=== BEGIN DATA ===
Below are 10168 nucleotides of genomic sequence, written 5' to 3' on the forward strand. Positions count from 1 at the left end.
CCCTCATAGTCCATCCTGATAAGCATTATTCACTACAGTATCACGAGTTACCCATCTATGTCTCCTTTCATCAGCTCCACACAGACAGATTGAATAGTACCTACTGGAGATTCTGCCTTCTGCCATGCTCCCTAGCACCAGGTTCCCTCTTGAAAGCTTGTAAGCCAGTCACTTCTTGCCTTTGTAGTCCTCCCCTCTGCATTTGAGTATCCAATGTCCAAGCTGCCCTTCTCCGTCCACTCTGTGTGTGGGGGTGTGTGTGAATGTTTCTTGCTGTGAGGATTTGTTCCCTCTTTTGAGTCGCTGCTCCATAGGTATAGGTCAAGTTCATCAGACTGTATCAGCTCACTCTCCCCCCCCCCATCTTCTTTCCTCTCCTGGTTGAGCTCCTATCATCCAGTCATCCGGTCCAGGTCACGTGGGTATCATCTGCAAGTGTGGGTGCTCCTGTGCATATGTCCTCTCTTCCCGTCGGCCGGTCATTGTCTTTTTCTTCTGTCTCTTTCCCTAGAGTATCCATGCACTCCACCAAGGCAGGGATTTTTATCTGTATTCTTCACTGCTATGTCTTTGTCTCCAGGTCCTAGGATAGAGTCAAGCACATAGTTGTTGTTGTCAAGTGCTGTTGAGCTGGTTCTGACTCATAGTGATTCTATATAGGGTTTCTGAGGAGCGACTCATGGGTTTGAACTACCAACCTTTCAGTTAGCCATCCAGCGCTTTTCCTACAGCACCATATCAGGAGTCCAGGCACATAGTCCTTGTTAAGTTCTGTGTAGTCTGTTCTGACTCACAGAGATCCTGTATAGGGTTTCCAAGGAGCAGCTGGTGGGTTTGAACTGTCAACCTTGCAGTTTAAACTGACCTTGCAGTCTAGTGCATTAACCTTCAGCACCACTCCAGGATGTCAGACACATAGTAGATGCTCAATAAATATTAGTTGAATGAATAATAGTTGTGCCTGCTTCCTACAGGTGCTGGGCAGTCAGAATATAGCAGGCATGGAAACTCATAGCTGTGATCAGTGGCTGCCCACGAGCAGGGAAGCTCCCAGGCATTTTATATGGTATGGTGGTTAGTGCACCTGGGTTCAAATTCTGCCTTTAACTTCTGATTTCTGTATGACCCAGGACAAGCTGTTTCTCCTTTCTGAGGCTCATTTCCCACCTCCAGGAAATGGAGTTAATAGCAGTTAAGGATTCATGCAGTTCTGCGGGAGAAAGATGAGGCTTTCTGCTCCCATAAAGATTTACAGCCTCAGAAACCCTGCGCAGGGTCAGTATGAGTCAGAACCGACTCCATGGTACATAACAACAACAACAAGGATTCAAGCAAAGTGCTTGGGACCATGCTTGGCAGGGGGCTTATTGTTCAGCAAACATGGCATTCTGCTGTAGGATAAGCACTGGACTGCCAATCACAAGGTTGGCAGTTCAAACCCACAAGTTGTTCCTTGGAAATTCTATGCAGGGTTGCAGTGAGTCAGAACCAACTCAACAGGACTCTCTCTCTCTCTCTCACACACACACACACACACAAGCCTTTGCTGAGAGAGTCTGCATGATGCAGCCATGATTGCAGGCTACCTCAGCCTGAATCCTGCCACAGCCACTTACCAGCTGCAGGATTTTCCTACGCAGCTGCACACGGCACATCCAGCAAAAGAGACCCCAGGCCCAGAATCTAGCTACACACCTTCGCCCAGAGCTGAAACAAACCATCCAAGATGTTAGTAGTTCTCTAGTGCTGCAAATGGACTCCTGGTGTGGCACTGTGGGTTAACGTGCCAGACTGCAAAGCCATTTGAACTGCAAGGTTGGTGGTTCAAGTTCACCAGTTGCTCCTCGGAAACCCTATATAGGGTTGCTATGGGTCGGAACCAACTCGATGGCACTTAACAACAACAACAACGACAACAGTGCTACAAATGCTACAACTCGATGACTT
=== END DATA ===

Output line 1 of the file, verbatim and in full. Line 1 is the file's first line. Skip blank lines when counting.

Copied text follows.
Below are 10168 nucleotides of genomic sequence, written 5' to 3' on the forward strand. Positions count from 1 at the left end.